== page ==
Is preaching an art or a science? Is it a craft or a calling? Yes, and much more. Sermons must seem alien to those outside the church, and there seems to be more opinions about their nature and definition within the church than there are people. Indeed, clarity is needed in these days of ambiguity.
Our understanding of preaching will form our expectations, and our expectations will lead to actions that shape the practice of preaching in our churches. Whether you are a student in seminary, on a pastoral search committee, or a follower of Christ seeking to get your head wrapped around what preaching really should be, this is a worthy consideration. Of course, there are many lenses from which our understanding can be viewed: culture, philosophy, tradition, religion, preference, or style. However, it is the word of God that must ultimately shape our understanding and practice of preaching.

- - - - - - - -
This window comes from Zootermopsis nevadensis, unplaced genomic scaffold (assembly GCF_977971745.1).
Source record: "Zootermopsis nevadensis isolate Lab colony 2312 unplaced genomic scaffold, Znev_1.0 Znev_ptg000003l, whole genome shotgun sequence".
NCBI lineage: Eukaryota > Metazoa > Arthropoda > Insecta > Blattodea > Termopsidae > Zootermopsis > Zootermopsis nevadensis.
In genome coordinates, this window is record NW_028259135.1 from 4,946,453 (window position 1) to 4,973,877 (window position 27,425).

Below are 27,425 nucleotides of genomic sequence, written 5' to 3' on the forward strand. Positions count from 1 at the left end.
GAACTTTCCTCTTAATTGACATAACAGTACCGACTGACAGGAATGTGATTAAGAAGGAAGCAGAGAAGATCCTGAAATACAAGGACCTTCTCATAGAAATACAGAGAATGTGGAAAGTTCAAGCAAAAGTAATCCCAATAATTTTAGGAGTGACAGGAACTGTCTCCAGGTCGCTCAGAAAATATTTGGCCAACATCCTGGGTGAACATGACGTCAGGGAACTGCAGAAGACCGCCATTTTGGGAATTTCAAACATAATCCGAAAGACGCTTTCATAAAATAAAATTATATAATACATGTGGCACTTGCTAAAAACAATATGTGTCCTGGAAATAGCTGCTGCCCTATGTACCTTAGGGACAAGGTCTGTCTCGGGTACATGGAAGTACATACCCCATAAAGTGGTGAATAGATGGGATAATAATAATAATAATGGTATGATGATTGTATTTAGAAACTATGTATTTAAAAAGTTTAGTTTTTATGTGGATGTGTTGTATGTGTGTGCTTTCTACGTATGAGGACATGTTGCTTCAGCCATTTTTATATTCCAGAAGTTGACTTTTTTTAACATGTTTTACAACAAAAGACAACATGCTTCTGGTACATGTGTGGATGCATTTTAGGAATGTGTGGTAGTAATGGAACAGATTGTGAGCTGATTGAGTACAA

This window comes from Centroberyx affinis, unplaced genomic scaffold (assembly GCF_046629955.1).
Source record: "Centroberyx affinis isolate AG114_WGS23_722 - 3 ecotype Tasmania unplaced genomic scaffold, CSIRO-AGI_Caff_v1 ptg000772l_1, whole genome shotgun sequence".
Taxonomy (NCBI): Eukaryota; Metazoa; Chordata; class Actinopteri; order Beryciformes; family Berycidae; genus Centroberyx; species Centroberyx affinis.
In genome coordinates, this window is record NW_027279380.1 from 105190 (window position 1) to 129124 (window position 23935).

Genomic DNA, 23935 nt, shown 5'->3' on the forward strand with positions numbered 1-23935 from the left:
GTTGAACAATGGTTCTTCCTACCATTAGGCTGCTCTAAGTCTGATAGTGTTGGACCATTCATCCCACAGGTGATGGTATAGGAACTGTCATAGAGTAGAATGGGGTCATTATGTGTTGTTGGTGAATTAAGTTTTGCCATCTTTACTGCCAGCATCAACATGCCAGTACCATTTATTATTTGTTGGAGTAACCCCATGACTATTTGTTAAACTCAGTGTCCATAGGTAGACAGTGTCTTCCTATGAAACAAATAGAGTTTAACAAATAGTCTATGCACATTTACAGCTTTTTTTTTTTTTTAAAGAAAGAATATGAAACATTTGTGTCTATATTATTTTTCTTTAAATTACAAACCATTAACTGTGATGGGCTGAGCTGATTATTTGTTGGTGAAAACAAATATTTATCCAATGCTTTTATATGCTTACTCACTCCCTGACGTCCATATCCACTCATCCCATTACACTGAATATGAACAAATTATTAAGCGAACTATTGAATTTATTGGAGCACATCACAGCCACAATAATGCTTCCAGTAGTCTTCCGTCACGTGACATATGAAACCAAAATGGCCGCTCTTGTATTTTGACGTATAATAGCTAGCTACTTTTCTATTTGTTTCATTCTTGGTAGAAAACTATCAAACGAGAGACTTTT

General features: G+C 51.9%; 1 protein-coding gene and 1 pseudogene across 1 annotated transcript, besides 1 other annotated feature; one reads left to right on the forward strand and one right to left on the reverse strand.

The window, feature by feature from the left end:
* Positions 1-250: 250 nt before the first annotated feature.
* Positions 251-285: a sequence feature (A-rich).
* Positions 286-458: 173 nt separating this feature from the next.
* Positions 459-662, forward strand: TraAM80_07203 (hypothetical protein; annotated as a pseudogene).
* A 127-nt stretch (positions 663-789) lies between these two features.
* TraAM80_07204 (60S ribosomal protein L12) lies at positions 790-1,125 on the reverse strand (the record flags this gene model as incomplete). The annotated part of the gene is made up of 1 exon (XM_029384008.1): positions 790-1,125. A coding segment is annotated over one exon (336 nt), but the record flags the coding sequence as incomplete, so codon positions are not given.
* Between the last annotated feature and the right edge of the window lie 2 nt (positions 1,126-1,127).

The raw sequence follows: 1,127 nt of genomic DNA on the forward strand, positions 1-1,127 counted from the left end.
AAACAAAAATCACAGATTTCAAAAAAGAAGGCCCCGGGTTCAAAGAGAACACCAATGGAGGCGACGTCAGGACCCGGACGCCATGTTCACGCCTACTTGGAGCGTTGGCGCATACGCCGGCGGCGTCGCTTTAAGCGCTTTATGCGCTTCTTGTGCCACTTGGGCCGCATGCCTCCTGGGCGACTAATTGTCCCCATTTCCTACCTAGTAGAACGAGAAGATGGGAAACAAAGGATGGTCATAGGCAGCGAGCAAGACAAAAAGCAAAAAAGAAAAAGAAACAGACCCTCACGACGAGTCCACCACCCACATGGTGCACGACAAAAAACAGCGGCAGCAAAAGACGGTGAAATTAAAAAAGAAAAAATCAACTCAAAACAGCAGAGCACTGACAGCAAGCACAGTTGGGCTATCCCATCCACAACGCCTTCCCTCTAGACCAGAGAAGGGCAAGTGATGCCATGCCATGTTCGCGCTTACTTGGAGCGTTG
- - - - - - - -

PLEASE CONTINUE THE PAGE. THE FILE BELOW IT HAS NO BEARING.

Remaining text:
As I sit and look at the bookshelves in front of me, there are eight books written about preaching. Some focus on the craft, some offer practical guidance, and some are a call to rethink and reform the current state of the pulpit. Of course, if my limited library contains eight works along these lines, then you can imagine the plethora of books, articles, blogs, and lectures on preaching. This actually warrants a more focused examination of introducing exposition.
The chapters in my e-book “An Introduction to Exposition: The Definition, Purpose, Power, and Dangers of Preaching” introduce biblical preaching through defining, examining the purpose, identifying the power, cautioning against dangerous trends, and taking a deeper look at exposition. My prayer is that we are able to sift through all the opinions and find within our possession the true gem of faithful preaching: exposition.